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'Did McAlpine launder money under Thatcher's nose?', Scallywag issue 26, 1994
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Did McAlpine launder money under Thatcher's nose?

Scallywag issue 26, 1994


In edition 22 of this magazine we gave chapter and verse on how the tentacles of a viscous paedophile ring in North Wales and elsewhere had spread to penetrate every important section of the establishment, including, quite prominently, the biggest wigs in the Tory party.

It caused something of a flutter, but we have yet to get so much as a solicitor's letter over any of these most serious allegations. Right at the top of our dishonours list was Lord McAlpine, former fund raiser to the Tory party, and one of their die-hard heavyweights.

We named him because we knew at the time that he was under investigation by a police force who had been brought in to find out the complicity of various police officers who were either part of the filthy ring, or involved in extensive cover-ups. We have always alleged, now more so, that the whole rotten affair had a predominantly freemason aspect.

Iron Lady

After a lunch members of this staff had with a former Tory minister in the Winston Churchill restaurant in the Palace of Westminster itself, we can now reveal that as the collective net closed in around McAlpine while he was still in office as the party treasurer, his 'dire' situation was brought up for discussion at a cabinet meeting during Margaret Thatcher's reign in office.

Thatcher asked the cabinet what their advice was in the event of the paedophile allegations becoming public, which at that time they threatened to do. The investigating police had already submitted some reports to the then Director of Public Prosecutions for their 'advice'.

As we had also alleged that members of this body were also involved, we were not at all surprised when the DPP decided there was "not sufficient evidence to proceed with trial" (against the police officers). But at the time, the cabinet did not know that.

Divided

It threatened to blow the very heart out of the party, just on the eve of Thatcher's sudden demise. Intense and heated debate followed, according to our source who was there. Some of the cabinet defended McAlpine and said the allegations were 'impossible'. Others argued for throwing him to the wolves. Maggie considered everything and then decreed: "I think the best course is to ask McAlpine to quietly step aside and get out of the limelight for a while. Then we can only hope for the best."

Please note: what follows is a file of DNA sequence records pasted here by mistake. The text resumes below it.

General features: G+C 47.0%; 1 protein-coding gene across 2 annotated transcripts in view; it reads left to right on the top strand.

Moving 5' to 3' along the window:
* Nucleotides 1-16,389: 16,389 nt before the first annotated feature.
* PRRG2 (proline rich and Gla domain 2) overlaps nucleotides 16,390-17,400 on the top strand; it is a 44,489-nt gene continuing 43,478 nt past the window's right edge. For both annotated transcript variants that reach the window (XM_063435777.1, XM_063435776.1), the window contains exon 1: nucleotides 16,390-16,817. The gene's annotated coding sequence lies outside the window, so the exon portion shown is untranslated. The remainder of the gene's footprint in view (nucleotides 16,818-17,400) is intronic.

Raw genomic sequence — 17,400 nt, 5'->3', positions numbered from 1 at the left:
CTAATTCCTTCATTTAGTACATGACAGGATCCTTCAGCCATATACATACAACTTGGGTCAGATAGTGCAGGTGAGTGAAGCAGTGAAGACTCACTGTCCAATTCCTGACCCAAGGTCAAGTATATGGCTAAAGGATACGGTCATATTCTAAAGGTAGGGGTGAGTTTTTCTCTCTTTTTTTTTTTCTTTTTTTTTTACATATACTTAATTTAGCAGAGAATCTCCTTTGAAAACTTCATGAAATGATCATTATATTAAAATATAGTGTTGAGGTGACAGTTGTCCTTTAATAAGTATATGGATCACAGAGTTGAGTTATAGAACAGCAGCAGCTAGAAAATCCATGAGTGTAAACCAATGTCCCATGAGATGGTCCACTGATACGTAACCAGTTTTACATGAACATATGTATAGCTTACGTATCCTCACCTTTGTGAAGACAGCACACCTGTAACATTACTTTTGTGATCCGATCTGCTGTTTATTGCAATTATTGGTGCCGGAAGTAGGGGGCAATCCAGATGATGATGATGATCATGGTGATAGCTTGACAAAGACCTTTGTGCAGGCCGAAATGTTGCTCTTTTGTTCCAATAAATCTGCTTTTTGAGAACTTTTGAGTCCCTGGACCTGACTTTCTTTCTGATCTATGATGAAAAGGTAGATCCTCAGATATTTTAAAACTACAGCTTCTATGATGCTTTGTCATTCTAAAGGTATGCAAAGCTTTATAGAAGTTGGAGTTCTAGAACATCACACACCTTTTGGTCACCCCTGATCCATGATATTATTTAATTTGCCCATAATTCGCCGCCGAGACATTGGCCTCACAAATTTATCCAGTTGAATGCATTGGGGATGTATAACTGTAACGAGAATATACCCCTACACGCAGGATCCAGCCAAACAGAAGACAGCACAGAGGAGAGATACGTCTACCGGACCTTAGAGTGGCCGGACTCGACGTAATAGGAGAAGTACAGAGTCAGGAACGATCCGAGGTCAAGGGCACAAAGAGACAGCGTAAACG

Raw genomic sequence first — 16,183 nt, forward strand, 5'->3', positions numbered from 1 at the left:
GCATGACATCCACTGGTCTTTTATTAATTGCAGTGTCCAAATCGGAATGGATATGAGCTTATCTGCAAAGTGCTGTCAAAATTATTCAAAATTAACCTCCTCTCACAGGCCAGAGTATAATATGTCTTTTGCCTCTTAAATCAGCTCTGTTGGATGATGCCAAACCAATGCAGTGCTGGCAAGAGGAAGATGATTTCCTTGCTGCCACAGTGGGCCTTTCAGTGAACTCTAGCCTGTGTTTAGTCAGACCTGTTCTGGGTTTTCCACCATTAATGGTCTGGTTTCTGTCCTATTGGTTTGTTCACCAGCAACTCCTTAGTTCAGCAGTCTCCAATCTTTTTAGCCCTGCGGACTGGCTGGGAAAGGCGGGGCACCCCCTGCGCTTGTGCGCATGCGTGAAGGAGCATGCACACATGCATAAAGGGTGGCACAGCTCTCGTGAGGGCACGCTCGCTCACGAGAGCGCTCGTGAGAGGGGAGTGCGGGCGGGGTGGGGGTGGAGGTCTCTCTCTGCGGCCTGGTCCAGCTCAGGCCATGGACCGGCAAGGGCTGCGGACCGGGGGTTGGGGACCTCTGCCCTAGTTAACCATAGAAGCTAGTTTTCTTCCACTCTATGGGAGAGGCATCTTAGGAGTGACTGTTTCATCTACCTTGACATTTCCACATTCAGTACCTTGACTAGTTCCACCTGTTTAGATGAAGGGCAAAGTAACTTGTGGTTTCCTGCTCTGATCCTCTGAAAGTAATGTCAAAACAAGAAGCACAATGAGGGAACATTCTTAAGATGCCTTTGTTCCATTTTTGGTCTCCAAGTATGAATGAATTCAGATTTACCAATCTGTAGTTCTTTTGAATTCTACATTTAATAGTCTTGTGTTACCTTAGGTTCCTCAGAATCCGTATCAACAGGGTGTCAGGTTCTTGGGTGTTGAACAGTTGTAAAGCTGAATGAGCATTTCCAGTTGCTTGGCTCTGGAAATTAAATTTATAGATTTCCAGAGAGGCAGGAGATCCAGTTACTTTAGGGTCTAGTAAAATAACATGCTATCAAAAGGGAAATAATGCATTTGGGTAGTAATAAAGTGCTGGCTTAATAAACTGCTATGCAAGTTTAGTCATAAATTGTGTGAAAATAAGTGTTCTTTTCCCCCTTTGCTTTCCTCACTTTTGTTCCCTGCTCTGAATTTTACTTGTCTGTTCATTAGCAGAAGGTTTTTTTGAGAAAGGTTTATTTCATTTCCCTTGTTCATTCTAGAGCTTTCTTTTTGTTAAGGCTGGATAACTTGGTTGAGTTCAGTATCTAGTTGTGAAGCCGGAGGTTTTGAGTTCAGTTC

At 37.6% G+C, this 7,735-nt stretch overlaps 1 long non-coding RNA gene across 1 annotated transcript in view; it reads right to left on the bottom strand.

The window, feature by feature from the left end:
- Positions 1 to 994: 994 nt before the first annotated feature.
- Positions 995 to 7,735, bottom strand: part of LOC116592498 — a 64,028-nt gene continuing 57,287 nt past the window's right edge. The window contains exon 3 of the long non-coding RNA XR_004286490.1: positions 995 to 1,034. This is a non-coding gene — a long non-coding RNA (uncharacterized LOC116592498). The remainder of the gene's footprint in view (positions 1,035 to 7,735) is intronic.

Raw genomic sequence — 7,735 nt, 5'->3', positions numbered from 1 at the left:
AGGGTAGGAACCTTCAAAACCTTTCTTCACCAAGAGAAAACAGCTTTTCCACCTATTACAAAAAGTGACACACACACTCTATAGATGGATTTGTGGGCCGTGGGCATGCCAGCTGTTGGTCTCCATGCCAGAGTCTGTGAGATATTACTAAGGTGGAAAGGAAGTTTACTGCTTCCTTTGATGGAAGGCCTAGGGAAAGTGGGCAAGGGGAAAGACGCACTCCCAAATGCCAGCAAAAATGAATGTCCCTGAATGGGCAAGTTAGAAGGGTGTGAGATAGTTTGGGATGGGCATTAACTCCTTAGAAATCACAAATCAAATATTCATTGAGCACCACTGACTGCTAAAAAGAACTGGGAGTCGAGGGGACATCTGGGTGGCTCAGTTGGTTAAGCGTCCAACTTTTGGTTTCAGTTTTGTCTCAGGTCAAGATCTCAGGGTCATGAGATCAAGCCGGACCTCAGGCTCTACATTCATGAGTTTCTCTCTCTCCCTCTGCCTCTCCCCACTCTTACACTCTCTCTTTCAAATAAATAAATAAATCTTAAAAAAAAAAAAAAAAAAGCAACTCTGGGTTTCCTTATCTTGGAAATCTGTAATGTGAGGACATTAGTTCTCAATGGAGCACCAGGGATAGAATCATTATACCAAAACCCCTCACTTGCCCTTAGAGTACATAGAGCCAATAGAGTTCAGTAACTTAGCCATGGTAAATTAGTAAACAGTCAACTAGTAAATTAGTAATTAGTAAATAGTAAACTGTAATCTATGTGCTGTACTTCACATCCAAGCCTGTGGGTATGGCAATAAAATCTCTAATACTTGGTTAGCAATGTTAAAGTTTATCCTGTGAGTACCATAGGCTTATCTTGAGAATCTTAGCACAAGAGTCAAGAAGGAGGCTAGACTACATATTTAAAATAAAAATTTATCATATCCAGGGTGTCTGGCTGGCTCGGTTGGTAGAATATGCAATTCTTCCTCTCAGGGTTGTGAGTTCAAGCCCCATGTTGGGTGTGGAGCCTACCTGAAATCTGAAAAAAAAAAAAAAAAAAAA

There was no further argument that day, and very shortly after that McAlpine made an excuse and left. Officially, everyone extolled his virtues. But in fact the whole thing was a classic and devious closing of the establishment ranks to protect an erring member.

Since then McAlpine has begun to creep back into Tory party favour and most Parliamentarians seem to have forgotten the furore which could have brought them down.

Laundering

But the story is not over by a long chalk. Now Fraud Squad officers have been alerted to investigate allegations that while McAlpine was a fund-raiser he not only created a slush fund, but got into a money laundering operation, using the Tory party bank accounts.

Our sources claim that much of the slush fund was used to help cover up the activities of his fellow conspirators in the gay-paedophile ring, and other impending sex scandals. But a new question mark now hangs over the money laundering allegation. Is this where Mark Thatcher managed to 'cleanse' his dirty-dealing money?

As McAlpine was at the time very much under the patronage of the prime minister, it would have been the ideal cover to launder illegal funds through the very offices of the Tory party. Who, at the time, was ever going to expose such a scandal and invoke Maggie's wrath?

She had gone on to basically exonerate the crooked lord, even though there was now serious evidence that he had molested little boys in a notorious children's vice ring.

Mark was always "Mummy's little boy" and he could do no wrong.

But how does Michael Heseltine fit into this complex puzzle? We're not quite sure, but when he had his ill-fated heart attack in Venice, he had not only taken his long-time mistress along for a sexy weekend, but had done so to meet McAlpine. Did the builder threaten that, if he was exposed, he would definitely take the Government with him? Starting, of course, with Maggie herself?

One thing is for sure. McAlpine, one way or the other is for the high jump because too many people now know about his rotten habits and business dealings. What can only be estimated is that if he sings how far it will go into putting the final nail in the Government's stinking sinking coffin.
  


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